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164 Cards in this Set

  • Front
  • Back
Which class of antihypertensive is contraindicated in pts with advanced renal failure?
K+ sparing diuretics
if hyperkalemia - ACEI/ ARBs contraindicated
What heart defect is assoc with Chr 22q11 deletion?
Truncus arteriosus
Tetrology of fallot
What heart defect is assoc with Down Syndrome
Endocardial cushion defects (ASD, VSD, abnormal connection btw all 4 chambers)
What heart defect is assoc with Congenital rubella?
Pulmonary Artery Stenosis
What heart defect is assoc with Turner's Syndrome?
Coarctation of aorta
What heart defect is assoc with Marfan's Syndrome?
Aortic insufficiency
What is the next step once a brain tumor has been identified on CT or MRI of the head?
(Step up pg 187)
need to realize most common source of tumor in the brain in adults is metastasis, so you need to look for the source of cancer:
full body CT scan
bone scan - mets may have gone to bones as well
antidote to acetominophen?
antidote to lead?
antidote to Cyanide?
antidote to Methemoglobin
Methylene blue
Vit C
What are the indications for surgical parathyroidectomy?
- symptomatic
- serum Ca++ conc >1.0 above the upper limit of normal
- Creatinine clearance reduced by 30%
- bone mineral density T-score < -2.5 at any site
- younger than 50 yrs of age
What are the diagnostic features of a peritonsillar abscess?
- Infxn btw the tonsil & pharyngeal constrictors by Strep pyogenes, staph aureus and/or Bacteroides
- severe sore throat, fever, muffled "hot potato" voice
- classic diagnostic feature is obvious abscess on the tonsil or deflection of the uvula to the opposite site
- other signs and symptoms include trismus ("lockjaw") and drooling
What is the tx for peritonsillar abscess?
- needle aspiration or I&D
- Pain meds + ABX:
Augmentin 875mg PO BID x10days or
Clindamycin 300mg or 450mg PO q6hrs x10days
What is a normal range for the A-a gradient?
Deviated uvula - trouble opening mouth - muffled "hot potatoe" voice

Peritonsillar abscess
What is a helpful symptom to differentiate a common cold from the flu?
myalgias (muscle aches) are common in flu but not in colds
What are the diagnostic features of acute bacterial sinusitis that distinguish it from the common cold?
Rhinosinusitis symptoms lasting seven or more days and any of the following:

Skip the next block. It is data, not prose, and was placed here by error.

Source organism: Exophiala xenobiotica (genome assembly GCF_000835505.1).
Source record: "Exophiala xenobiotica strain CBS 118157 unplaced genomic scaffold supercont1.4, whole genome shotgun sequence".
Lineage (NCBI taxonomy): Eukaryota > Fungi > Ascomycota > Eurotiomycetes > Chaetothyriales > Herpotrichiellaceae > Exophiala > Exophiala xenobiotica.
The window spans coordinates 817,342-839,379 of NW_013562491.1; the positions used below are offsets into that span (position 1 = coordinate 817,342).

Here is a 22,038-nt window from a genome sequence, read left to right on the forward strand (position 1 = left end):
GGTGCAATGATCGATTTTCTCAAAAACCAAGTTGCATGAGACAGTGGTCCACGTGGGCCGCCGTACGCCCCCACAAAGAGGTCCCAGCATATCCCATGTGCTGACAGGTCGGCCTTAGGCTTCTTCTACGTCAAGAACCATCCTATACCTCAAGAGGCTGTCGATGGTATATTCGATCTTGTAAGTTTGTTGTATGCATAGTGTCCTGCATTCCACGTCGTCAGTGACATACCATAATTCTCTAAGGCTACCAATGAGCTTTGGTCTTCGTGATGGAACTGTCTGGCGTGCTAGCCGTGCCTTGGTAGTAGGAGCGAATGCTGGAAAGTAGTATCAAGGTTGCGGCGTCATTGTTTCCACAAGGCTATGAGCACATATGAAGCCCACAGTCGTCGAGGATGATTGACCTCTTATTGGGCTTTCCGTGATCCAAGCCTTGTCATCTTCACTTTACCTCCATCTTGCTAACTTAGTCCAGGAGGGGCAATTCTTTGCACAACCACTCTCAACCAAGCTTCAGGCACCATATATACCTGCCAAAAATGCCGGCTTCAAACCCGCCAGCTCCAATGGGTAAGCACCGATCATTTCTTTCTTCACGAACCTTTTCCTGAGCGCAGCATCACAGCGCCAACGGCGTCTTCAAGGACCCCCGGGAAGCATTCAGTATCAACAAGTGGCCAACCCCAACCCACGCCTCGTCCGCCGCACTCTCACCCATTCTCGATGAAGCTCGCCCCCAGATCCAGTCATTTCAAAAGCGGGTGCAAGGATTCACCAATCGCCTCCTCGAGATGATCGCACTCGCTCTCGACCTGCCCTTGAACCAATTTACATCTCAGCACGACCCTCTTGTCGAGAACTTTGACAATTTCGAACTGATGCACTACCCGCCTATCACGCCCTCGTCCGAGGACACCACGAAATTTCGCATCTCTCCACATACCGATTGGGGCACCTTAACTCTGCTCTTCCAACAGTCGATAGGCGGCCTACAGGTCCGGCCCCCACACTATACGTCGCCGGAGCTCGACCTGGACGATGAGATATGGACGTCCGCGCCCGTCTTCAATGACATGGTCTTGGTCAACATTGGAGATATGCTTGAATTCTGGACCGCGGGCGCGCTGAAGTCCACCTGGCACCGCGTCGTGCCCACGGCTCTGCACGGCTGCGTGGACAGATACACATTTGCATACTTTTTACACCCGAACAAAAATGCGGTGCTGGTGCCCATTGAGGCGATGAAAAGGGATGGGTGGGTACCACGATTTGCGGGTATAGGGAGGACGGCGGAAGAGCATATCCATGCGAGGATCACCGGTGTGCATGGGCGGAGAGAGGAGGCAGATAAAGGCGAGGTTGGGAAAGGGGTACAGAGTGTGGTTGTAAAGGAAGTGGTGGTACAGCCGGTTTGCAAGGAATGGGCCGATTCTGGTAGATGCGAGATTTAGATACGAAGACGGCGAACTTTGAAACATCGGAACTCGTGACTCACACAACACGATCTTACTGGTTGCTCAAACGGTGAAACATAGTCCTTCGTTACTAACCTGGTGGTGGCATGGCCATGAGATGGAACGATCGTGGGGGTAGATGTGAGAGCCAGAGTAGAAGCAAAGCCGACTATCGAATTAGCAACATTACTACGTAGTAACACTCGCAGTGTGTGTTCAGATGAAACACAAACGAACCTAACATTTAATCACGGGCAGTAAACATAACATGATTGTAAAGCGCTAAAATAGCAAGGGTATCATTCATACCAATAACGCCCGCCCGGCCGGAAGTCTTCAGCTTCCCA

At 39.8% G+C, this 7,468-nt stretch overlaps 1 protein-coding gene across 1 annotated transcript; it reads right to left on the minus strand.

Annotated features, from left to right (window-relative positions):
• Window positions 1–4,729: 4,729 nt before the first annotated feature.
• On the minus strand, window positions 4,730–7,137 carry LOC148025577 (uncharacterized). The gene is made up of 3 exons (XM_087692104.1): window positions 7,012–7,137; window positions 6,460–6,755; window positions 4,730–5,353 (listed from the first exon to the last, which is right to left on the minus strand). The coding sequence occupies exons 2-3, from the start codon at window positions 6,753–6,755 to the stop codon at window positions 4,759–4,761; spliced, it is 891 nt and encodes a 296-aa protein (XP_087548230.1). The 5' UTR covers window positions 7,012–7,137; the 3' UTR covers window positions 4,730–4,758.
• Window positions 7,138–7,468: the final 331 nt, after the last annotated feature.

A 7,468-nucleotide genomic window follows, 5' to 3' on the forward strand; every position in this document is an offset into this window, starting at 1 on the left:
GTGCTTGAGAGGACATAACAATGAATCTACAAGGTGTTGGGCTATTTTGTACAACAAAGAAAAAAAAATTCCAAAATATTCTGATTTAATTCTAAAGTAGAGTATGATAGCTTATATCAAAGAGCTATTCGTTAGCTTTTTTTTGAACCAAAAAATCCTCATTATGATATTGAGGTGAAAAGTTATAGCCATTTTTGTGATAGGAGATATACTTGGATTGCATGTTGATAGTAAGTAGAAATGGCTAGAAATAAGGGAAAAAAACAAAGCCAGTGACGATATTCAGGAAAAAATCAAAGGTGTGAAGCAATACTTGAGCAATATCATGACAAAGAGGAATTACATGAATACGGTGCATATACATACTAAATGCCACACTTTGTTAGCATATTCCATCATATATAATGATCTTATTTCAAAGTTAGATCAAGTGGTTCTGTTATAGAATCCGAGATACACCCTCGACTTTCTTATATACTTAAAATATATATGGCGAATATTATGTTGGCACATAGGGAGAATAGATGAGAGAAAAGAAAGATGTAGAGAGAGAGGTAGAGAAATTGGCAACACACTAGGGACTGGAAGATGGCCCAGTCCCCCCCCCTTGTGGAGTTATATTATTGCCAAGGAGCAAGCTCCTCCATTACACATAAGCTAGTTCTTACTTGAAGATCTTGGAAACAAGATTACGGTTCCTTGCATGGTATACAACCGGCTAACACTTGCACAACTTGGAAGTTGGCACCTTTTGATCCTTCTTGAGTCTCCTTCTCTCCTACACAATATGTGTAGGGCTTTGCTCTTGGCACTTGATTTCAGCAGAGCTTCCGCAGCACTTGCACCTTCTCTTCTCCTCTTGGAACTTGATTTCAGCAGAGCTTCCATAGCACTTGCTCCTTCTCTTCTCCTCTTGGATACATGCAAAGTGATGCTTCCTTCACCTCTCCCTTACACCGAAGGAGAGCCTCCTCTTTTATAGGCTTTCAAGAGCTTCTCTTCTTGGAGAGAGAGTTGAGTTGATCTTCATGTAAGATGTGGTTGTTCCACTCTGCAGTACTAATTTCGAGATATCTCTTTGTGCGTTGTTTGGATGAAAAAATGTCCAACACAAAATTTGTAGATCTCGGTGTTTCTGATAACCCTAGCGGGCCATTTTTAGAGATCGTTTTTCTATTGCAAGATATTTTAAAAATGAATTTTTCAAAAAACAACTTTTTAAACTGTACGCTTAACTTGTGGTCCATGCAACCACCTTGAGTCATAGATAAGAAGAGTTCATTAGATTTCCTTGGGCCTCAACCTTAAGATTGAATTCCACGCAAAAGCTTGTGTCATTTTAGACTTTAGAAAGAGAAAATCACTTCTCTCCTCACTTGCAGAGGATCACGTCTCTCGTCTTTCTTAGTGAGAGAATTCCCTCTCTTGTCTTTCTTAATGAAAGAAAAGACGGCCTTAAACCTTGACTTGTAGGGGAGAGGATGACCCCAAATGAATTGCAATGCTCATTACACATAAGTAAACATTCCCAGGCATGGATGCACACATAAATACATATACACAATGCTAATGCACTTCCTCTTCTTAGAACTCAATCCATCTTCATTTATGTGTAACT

- purulent nasal discharge
- maxillary tooth or facial pain (esp unilateral)
- unilateral maxillary sinus tenderness
- worsening symptoms after initial improvement

Radiologic tests are of little value b/c they cannot distinguish acute viral sinusitis from acute bacterial sinusitis, but CT of the sinuses can rule out sinusitis if another etiology of the symptoms is being considered
What is the treatment for ACUTE bacterial sinusitis?
- Observation and symptom relief alone in otherwise healthy pts with mild pain and temp <101F
---nasal saline irrigation
---topical decongestant (ie Afrin) or systemic decongestant (ie Sudafed)

- Antibiotics:
--- First line: Amoxicillin 1g TID x10-14days >Augmentin 875 BID x10-14days
--- Second line: Cephalosporins (omnicef 300mg BID x10days) > Fluoroquinolones (Levaquin 750mg qd x5days, or moxifloxacin 400mg qd x5days) or Bactrium > Macrolides (ZIthromax 500mg qd x3days)

+/- Intranasal glucocorticoids - may reduce inflammation and symptoms, but studies lacking
What is the treatment for CHRONIC (>3mos of symptoms) bacterial sinusitis?
Combined therapy:
- Oral steroids (ie Prednisone 20mg BID x5days -- then qd x5days)
- Oral Antibiotics for 3-6wks (Augmentin or clindamycin)
- Intranasal saline irrigation
- Intranasal steroids indefinitely
- if underlying allergies -- antihistamines, antileukotrienes (ie Singulair) and/or allergen immunotherapy
- if nasal polyps refractory to steroids -- surgical debulking
- if allergic fungal sinusitis -- sinus surgery -- prolonged course of steroids
What are the potential complications of sinusitis?
orbital infection
What is the classic presentation of allergic fungal rhinosinusitis? How is the diagnosis made?
- chronic rhinosinusitis
- in this disase the sinuses are opacified with thick "alelrgic mucin" that is colonized with fungus (not to be confused with invasive fungal disease)
- the diagnosis is made at the time of surgery when the "allergic mucin" is identified
What antibiotics would you use to treat pneumonia in a NEWBORN?
What are the most common bugs in this age group you are trying to kill?
Ampicillin & Gentamicin
+/- Vancomycin (if MRSA is a concern)
(use Erythromycin for Chlamydia)

Bugs: GBS > Gram negs (E coli)
Chlamydia trachomatis
What antibiotics would you use to treat pneumonia in a 1-4mo?
What are the most common bugs in this age group you are trying to kill?
Macrolides (azithromycin, erythromycin, clarithromycin)
+/- cefotaxime

RSV, Chlamydia trachomatis, Parainfluenza, Bordatella, Strep pneumo, Staph aureus
What antibiotics would you use to treat pneumonia in a 4mo-4yo?
What are the most common bugs in this age group you are trying to kill?
Amoxicillin or Ampicillin (oral)

RSV or other virus, Strep pneumo, H flu, mycoplasma, staph aureus
What antibiotics would you use to treat pneumonia in a 5-15yo?
What are the most common bugs in this age group you are trying to kill?